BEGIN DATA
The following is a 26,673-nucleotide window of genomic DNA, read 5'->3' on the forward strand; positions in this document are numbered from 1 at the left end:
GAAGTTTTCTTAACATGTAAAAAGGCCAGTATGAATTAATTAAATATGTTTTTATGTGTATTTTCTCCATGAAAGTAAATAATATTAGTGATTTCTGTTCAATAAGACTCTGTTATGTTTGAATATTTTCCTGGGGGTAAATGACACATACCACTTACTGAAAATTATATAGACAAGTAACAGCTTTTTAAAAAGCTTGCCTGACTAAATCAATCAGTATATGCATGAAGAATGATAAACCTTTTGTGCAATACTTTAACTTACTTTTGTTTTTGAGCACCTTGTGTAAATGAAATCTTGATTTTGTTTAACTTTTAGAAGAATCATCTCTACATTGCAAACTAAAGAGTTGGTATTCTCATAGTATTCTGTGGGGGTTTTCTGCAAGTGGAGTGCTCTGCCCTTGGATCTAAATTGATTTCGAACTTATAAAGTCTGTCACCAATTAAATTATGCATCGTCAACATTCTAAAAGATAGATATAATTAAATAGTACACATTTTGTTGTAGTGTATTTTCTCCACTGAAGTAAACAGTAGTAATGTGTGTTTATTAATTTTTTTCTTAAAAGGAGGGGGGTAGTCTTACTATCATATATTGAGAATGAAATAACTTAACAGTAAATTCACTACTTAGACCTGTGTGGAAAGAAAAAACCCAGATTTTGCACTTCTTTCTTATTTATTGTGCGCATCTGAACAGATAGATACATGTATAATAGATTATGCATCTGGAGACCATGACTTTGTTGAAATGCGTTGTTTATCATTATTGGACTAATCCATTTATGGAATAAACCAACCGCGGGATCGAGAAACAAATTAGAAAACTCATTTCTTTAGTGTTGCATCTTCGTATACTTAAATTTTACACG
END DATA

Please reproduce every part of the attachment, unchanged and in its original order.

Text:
The following is a 26,673-nucleotide window of genomic DNA, read 5'->3' on the forward strand; positions in this document are numbered from 1 at the left end:
GAAGTTTTCTTAACATGTAAAAAGGCCAGTATGAATTAATTAAATATGTTTTTATGTGTATTTTCTCCATGAAAGTAAATAATATTAGTGATTTCTGTTCAATAAGACTCTGTTATGTTTGAATATTTTCCTGGGGGTAAATGACACATACCACTTACTGAAAATTATATAGACAAGTAACAGCTTTTTAAAAAGCTTGCCTGACTAAATCAATCAGTATATGCATGAAGAATGATAAACCTTTTGTGCAATACTTTAACTTACTTTTGTTTTTGAGCACCTTGTGTAAATGAAATCTTGATTTTGTTTAACTTTTAGAAGAATCATCTCTACATTGCAAACTAAAGAGTTGGTATTCTCATAGTATTCTGTGGGGGTTTTCTGCAAGTGGAGTGCTCTGCCCTTGGATCTAAATTGATTTCGAACTTATAAAGTCTGTCACCAATTAAATTATGCATCGTCAACATTCTAAAAGATAGATATAATTAAATAGTACACATTTTGTTGTAGTGTATTTTCTCCACTGAAGTAAACAGTAGTAATGTGTGTTTATTAATTTTTTTCTTAAAAGGAGGGGGGTAGTCTTACTATCATATATTGAGAATGAAATAACTTAACAGTAAATTCACTACTTAGACCTGTGTGGAAAGAAAAAACCCAGATTTTGCACTTCTTTCTTATTTATTGTGCGCATCTGAACAGATAGATACATGTATAATAGATTATGCATCTGGAGACCATGACTTTGTTGAAATGCGTTGTTTATCATTATTGGACTAATCCATTTATGGAATAAACCAACCGCGGGATCGAGAAACAAATTAGAAAACTCATTTCTTTAGTGTTGCATCTTCGTATACTTAAATTTTACACG